Iran’s scientific researchers and doctors are bringing the urgency of the crisis into perspective through publications in medical journals specifically addressing the impact of sanctions on medicine and medical research. In a July 2018 article titled, “Impact of Sanctions on Cancer Care in Iran,” in The Archives of Bone & Joint Surgery journal, Dr. Mohammad Hassani explains, “[n]ovel chemotherapy drugs and new biologic anti-cancer agents are too expensive and Iranian public insurance system may not be able to afford it for the increasing number of patients. More than 95% of Iranians are covered by government insurance, but inability of public insurance to cover the cost of these expensive treatments restricts the access of middle and lower economic layers of the population to these agents.” 

Similarly, in the Winter 2019 issue of the Asia Oceania Journal of Nuclear Medicine & Biology, Dr. S. Rasoul Zakavi writes, “the negative effect of sanctions has ranged from death to different complications of disease mainly due to limited access to the drugs. The most critical patients have been affected the worst including children, patients with cancer, hemophilia, cardiovascular disease, asthma and epilepsy.” 

As the months of impasse continue, Iranians have been among the first to realize that the humanitarian exemptions the United States has in place in its current sanctions on Iran do not do enough protect access to pharmaceuticals, as those who require specific medications to survive are in many cases unable to receive the medicine they need. The ongoing situation is unlikely to resolve or improve without specific and concrete action on the part of major trade actors and policymakers.

by Kalyan Emerick

Iranian Americans Sound the Alarm on the Hurtful Impact of U.S. Sanctions on Ordinary Iranians

In publications across the country, Iranian Americans are joining increasing calls for diplomacy and dialogue between the United States and Iran. A main driver for this majority sentiment is the unfolding humanitarian disaster in Iran, where the weight of U.S. sanctions are borne by the average, innocent civilian person. In a country where 95% of the population receives government-funded healthcare, attempting to suffocate Iran’s government by starving its economy and announcing harsh penalties for dealing with Iran has meant that access to international medicines have dried up. Young children in need of sophisticated, non-generic cancer medications are going untreated. Below, we sample a few recent headlines shedding light on this critical scenario.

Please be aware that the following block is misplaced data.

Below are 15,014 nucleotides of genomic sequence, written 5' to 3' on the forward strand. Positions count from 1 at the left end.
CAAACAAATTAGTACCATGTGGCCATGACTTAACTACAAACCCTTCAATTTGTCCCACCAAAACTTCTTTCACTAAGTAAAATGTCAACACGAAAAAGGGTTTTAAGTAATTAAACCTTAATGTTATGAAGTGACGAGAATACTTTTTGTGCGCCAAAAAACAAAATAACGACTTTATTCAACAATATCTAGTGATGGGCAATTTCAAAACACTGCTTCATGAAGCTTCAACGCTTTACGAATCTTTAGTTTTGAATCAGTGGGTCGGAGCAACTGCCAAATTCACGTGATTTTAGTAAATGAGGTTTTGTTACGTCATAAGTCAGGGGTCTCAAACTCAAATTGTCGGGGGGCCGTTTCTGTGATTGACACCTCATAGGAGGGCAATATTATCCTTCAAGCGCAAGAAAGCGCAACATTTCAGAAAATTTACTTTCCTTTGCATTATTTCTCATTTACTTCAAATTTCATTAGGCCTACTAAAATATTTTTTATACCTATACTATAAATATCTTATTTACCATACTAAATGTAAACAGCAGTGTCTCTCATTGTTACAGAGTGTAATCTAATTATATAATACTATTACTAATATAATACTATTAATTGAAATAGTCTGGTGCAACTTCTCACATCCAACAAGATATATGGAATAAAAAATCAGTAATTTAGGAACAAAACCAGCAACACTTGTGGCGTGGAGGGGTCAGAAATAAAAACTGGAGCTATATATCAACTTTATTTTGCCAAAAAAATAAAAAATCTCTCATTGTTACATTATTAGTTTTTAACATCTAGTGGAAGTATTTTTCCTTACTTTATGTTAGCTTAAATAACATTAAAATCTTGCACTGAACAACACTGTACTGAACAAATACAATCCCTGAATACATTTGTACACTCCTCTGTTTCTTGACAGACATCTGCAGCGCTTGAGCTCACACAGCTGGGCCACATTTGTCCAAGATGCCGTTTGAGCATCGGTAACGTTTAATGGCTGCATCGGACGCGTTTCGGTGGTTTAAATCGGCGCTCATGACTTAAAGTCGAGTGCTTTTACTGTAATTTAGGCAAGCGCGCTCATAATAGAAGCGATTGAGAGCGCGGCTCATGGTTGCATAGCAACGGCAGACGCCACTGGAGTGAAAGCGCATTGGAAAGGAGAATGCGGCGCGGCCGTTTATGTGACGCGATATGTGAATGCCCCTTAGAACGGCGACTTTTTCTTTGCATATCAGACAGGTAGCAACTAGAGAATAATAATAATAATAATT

In this article, Mina Shahinfar describes her experience witnessing Iran under sanctions, and explains, “[e]conomic sanctions are a form of warfare on people who are just trying to make ends meet.”

A Newsweek article draws on the trauma of war and the harrowing experiences of the Iran-Iraq War in the 1980s to advocate for peaceful resolutions to the impasse with Iran.

In July, CNN reported that a small group of Iranian Americans turned to the legal system for recourse and justice for their loved ones. The families filed their lawsuit in the Central District of Southern California, and it depicts a sad picture of fractured relationships and heartbroken families. One of the more frequent grievances emerging under the Trump Era immigration policy has been the failure to grant waivers or exceptions to the travel ban.

Also this month in Foreign Policy, Abbas Kebriaeezadeh, a professor of pharmacology at the Tehran University of Medical Sciences, pens a piece straightforwardly explaining the grim reality facing medical patients in Iran:

“What may seem like sterile banking sanctions are truly much more dangerous. These sanctions disrupt the access of the Iranian public—especially the poor, the elderly, children, women, and patients suffering from chronic diseases—to the medications they require. Medicines become more expensive and of worse quality. An unreliable supply chain leads to incomplete treatment of diseases and their becoming chronic. The crisis deepens when the slowdown in domestic production increases the country’s need to import drugs. All this is happening against the backdrop of the Iranian government’s strained resources as it is forced to import medicines at a higher price tag in those instances when a banking channel is available.”

by USIRCC Staff